Americans for Tax Reform President Grover Norquist sent the following letter today to Senators Dan Coats (R-Ind.) and Ron Wyden (D-Ore.):

I write today with regard to S. 727, the “Bipartisan Tax Fairness and Simplification Act of 2011.”  I wanted to express Americans for Tax Reform’s strong concerns with Section 116 of the bill (simplified tax return preparation).

The section in question requires the IRS to provide on demand an “Easyfile” (IRS prepared) tax return for any taxpayer who wants one.  There are several problems with this idea:

  • It creates a conflict of interest.  The IRS has an interest in maximizing tax revenues collected.  Under current rules, the taxpayer asserts liability, not the IRS.  It’s up to the IRS to challenge the voluntary compliance of taxpayers.  That is how it should be.  Making the IRS the tax collector and the tax determiner is a clear conflict.
  • This system will gradually be expanded to more and more taxpayers, and will eventually become mandatory.  Income tax filing will be like getting a real property tax statement in the mail—it will become little more than paying a bill, and being told to challenge City Hall (this time, in Washington, D.C.) if you don’t like it.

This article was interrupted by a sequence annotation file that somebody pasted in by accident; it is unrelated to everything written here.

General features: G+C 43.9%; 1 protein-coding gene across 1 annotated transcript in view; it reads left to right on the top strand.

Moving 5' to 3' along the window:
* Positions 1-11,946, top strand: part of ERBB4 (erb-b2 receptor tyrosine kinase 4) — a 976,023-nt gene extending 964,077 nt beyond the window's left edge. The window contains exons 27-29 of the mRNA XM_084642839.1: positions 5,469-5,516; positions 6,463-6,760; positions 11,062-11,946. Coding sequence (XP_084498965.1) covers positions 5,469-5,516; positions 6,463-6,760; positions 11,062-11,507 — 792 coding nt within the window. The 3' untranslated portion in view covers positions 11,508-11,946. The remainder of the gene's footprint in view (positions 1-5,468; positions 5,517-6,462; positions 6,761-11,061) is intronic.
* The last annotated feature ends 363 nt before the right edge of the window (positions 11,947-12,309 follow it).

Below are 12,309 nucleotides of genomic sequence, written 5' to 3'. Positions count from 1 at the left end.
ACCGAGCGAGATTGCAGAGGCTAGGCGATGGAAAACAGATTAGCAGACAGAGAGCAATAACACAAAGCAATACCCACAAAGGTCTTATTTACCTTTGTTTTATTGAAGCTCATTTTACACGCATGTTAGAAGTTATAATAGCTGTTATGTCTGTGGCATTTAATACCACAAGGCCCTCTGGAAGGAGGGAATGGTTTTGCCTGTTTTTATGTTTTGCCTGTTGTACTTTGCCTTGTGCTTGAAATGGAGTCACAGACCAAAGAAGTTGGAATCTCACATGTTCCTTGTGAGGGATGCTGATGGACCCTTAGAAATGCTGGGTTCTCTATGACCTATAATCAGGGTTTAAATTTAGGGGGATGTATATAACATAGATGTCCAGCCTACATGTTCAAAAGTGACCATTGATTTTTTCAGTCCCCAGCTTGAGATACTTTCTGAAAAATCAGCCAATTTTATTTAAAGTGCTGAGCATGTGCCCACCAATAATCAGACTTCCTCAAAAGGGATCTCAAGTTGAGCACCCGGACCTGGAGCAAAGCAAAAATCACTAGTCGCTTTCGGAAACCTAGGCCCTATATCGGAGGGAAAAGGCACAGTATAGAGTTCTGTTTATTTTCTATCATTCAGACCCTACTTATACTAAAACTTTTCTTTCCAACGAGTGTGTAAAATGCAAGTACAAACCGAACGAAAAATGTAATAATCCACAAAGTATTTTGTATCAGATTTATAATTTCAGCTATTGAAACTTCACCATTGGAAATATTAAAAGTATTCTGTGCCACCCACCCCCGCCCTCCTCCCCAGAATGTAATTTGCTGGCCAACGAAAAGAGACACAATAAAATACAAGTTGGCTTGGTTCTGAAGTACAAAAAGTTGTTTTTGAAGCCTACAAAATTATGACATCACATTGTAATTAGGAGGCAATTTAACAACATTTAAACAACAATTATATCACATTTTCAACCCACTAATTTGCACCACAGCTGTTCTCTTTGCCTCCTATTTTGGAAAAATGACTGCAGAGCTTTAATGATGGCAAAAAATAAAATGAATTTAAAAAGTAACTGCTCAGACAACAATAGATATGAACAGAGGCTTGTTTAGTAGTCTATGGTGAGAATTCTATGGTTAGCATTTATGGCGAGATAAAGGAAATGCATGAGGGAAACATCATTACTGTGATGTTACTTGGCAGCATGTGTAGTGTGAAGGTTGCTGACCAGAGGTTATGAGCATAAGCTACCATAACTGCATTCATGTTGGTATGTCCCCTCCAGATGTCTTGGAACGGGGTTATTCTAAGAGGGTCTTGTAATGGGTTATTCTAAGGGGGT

• The clear goal of this measure is to raise taxes in a way that leaves politicians with clean hands.  If the IRS can, through Easyfile, continually rule against taxpayers and ratchet up tax liabilities, taxes can continue to rise without legislated tax hikes.  That arrangement is more characteristic of France or Sweden than the United States.

There are many concerns ATR has with S. 727.  One of the biggest is IRS preparation of tax returns.  However, the second part of Section 116 is commendable.  It would give taxpayers an annual record of what portion of their taxes went toward major categories of government spending.  This transparency is a laudable step toward more accountable government.  However, when combined with IRS-prepared tax returns, the transparency is simply not worth it.